When not forced you’ll dig in — But there’s another reaction that sometimes occurs. If you are not forced to state that you believe something you don’t, if instead you are presented with information that opposes your beliefs, but not forced to espouse a new belief, then the tendency is to deny the new information instead of changing your belief to fit.

When made to feel uncertain, you will argue harder — Gal and Rucker recently conducted research where they used framing techniques to make people feel uncertain. (For example, they told one group to remember a time when they were full of certainty, and the other group to remember a time when they were full of doubt). They then asked the participants whether they were meat-eaters, vegetarians, vegans, etc, how important this was to them, and how confident they were in their opinions.  People who were asked to remember times when they were uncertain, were less confident of their eating choices. However, when asked to write up their beliefs to persuade someone else to eat the way they did, they would write more and stronger arguments than the group that were certain of their choice.  They performed the research with different topics (for example the MAC/PC distinction) and found similar results. When people were less certain, then they would dig in and argue even harder.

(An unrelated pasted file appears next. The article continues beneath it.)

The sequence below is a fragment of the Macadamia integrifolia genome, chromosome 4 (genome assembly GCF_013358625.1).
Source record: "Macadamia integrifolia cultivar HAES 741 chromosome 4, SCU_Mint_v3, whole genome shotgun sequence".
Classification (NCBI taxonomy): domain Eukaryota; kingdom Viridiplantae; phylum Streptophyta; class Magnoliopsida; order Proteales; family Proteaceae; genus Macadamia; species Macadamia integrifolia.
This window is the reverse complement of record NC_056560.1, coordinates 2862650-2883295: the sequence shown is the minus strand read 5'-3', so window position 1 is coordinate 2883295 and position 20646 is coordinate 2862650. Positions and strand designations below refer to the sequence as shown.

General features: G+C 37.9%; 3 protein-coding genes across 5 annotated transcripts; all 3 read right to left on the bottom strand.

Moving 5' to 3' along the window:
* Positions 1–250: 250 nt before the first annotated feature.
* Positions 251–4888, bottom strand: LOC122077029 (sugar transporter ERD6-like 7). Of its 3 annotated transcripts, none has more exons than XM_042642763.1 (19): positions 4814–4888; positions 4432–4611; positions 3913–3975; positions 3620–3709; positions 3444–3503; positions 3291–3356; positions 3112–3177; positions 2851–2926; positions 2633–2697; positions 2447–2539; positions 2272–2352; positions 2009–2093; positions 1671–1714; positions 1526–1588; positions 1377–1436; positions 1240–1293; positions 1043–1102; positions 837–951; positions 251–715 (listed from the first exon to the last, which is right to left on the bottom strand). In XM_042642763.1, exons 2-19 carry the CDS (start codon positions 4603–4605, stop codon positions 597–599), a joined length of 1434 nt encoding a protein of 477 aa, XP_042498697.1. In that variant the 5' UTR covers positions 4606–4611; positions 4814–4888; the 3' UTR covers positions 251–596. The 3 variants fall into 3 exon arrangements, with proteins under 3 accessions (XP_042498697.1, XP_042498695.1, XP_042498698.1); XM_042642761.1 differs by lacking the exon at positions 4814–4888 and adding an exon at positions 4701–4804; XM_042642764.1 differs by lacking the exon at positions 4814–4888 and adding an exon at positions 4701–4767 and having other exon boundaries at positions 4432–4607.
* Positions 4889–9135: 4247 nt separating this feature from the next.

I’m still trying to digest this latest research. What does this mean? If we want someone to be loyal and to be an advocate then we should actually give them a reason to be uncertain about the product? What do you think?

And for those of you who like to read the research:

Festinger, L., Riecken, H.W., & Schachter, S. (1956). When prophecy fails. Minneapolis: University of Minnesota Press.